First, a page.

I came across this article today (“Megalithic Quarrying Techniques and Limestone Technology in Eastern Spain“) and thought I’d share it with readers. I get lots of questions about the “impossibility” of quarrying huge stones for megalithic structures, usually with respect to Egypt. This article deals with even older cultures and goes into a nice level of detail about the use of fire for quarrying.  From the abstract:

Evidence in Eastern Spain and in the Balearic Islands indicates that during the building period of the megaliths and thereafter the inhabitants of this region developed a considerable limestone technology. This technology embraced an empirical knowledge of carbonate chemistry and karst geology which enabled them to quarry large limestone blocks to gain a maximum of usable material with a minimum of effort. It appears that one of the quarrying methods used was based on the chemical dissociation by fire of standing stone blocks at their attachment points, a technique hitherto unknown or unreported in the literature.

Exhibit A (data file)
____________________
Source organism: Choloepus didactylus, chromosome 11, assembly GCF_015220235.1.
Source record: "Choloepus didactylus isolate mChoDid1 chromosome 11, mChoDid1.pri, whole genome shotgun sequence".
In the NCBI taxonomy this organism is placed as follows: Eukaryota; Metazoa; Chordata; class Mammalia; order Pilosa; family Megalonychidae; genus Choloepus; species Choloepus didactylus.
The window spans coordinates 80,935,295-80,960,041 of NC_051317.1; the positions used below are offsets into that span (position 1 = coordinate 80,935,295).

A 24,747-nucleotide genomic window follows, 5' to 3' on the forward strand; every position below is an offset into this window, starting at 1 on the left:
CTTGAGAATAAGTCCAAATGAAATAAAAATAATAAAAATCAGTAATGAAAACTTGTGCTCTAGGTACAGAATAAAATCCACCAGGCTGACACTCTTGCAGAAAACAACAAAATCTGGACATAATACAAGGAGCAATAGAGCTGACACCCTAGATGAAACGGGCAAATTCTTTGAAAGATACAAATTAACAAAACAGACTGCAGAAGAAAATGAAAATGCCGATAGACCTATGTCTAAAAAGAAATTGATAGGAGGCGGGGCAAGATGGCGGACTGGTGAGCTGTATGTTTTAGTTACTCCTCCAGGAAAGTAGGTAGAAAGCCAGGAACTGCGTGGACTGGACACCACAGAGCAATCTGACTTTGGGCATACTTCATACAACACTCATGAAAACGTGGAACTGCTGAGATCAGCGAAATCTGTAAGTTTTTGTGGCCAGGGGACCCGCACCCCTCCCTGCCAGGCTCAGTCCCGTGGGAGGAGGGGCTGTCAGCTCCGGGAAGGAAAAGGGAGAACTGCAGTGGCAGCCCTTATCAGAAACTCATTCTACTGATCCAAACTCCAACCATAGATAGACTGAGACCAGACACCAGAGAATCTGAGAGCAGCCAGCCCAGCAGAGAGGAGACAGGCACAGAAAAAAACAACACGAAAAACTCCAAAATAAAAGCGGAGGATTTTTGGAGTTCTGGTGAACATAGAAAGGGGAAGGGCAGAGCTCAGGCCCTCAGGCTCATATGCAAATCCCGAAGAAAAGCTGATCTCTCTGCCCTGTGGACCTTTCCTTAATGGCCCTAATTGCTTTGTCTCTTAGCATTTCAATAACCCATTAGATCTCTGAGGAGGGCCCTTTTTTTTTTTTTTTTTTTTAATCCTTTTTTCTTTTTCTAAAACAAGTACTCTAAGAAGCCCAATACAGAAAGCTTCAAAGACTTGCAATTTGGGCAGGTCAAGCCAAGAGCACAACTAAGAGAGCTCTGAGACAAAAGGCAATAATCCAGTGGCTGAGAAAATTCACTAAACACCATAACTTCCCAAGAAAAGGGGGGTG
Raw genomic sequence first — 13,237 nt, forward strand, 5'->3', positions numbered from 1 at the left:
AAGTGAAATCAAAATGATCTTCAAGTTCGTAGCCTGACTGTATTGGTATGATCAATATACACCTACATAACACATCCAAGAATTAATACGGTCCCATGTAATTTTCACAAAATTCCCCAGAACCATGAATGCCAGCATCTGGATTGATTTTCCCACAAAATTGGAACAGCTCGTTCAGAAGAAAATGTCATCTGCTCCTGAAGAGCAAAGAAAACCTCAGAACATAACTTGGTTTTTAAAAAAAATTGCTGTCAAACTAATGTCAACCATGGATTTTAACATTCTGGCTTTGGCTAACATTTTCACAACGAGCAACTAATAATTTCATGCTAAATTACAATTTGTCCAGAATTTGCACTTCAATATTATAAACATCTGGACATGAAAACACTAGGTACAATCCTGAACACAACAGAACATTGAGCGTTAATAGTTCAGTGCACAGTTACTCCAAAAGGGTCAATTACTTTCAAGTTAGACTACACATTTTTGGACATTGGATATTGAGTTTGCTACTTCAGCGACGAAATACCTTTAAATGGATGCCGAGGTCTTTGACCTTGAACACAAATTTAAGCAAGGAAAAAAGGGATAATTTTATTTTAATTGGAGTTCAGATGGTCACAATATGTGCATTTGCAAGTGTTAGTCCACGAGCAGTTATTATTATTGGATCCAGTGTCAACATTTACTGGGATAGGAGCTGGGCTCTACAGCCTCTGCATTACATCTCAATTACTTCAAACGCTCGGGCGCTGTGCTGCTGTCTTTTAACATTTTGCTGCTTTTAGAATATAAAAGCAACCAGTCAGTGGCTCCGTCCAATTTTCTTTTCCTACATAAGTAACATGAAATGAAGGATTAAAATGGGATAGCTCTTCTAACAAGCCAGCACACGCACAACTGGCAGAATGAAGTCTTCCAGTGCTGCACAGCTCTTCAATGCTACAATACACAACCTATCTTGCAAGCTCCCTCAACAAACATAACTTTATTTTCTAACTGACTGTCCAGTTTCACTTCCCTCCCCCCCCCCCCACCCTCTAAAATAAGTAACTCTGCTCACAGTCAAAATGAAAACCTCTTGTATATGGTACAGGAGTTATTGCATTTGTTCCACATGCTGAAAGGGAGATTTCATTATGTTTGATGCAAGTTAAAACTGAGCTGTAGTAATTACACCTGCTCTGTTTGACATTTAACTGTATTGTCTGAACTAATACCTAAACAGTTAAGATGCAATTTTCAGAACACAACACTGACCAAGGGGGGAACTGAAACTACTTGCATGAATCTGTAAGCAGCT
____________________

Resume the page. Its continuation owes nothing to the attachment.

Pretty cool. Once again, aliens need not apply.

Alien Technology Not Needed in Britain, Either

Boy, the ancient aliens just can’t catch a break. Now a researcher of Stonehenge and Britain’s other famous bluestones has discovered a workable technology for moving huge stones with the materials available to the prehistorical humans who erected megalithic sites.

2011 isn’t starting well for ancient astronaut acolytes.